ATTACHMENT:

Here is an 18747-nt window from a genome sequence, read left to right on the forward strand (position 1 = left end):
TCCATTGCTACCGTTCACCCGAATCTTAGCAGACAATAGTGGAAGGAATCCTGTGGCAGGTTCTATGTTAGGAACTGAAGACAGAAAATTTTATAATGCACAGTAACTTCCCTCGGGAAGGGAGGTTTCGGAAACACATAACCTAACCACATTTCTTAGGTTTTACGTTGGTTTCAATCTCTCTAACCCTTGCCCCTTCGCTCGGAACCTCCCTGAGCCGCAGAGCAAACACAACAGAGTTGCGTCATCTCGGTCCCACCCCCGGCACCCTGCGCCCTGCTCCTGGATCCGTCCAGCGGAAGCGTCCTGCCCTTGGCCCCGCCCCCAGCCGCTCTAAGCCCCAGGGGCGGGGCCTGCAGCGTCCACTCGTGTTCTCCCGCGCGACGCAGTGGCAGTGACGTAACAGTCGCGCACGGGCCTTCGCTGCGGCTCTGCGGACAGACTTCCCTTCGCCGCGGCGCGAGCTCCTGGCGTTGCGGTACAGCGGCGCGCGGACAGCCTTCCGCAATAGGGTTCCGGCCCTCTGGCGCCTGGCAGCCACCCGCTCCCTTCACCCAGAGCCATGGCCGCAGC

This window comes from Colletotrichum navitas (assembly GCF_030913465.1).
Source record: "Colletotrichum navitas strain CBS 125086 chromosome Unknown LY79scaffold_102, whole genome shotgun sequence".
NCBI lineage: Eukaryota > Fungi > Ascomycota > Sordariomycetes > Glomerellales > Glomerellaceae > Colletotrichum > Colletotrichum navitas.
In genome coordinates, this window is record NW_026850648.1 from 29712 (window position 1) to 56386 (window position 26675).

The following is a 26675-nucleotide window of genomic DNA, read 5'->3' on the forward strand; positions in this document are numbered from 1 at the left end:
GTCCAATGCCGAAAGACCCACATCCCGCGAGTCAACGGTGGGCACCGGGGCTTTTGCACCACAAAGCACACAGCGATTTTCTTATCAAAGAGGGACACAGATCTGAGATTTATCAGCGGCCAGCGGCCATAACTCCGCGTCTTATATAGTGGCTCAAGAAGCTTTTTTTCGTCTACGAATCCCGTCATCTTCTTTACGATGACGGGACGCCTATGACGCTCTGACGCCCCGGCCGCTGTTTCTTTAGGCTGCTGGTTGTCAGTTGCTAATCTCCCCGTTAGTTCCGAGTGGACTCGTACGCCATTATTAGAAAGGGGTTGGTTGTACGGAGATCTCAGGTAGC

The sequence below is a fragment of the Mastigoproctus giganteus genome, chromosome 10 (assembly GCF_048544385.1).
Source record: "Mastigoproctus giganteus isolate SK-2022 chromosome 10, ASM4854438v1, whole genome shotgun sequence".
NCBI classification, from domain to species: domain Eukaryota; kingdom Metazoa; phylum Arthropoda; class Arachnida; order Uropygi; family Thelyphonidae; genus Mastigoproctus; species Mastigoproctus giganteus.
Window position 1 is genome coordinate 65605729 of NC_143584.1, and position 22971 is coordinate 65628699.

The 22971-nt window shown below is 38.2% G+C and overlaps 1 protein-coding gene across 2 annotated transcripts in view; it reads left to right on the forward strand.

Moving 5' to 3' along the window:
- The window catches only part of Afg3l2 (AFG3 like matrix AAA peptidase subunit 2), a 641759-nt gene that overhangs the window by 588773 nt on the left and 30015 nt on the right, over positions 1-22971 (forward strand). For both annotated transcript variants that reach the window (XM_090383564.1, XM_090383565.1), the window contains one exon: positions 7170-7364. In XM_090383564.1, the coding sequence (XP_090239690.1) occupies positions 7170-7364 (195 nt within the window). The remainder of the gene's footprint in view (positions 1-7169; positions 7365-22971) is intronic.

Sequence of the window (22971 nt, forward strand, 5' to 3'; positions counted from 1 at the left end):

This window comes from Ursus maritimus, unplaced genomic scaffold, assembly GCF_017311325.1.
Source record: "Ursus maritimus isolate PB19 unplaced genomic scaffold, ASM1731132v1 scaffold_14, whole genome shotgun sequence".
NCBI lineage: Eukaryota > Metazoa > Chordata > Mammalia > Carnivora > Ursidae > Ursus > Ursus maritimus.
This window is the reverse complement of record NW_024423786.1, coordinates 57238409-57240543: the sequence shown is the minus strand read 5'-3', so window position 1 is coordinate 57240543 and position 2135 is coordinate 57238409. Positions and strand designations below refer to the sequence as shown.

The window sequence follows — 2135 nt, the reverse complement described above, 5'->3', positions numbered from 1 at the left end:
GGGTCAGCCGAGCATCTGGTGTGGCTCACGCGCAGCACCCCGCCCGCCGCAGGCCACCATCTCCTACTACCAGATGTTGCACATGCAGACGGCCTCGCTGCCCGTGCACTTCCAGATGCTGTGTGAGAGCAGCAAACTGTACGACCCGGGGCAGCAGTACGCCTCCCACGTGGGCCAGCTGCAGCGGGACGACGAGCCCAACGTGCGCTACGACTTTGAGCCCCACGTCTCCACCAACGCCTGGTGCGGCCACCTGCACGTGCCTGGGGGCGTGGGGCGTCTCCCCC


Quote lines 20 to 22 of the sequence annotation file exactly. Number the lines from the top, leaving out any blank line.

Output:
This window is the reverse complement of record NW_024423786.1, coordinates 57238409-57240543: the sequence shown is the minus strand read 5'-3', so window position 1 is coordinate 57240543 and position 2135 is coordinate 57238409. Positions and strand designations below refer to the sequence as shown.

The window sequence follows — 2135 nt, the reverse complement described above, 5'->3', positions numbered from 1 at the left end:
GGGTCAGCCGAGCATCTGGTGTGGCTCACGCGCAGCACCCCGCCCGCCGCAGGCCACCATCTCCTACTACCAGATGTTGCACATGCAGACGGCCTCGCTGCCCGTGCACTTCCAGATGCTGTGTGAGAGCAGCAAACTGTACGACCCGGGGCAGCAGTACGCCTCCCACGTGGGCCAGCTGCAGCGGGACGACGAGCCCAACGTGCGCTACGACTTTGAGCCCCACGTCTCCACCAACGCCTGGTGCGGCCACCTGCACGTGCCTGGGGGCGTGGGGCGTCTCCCCC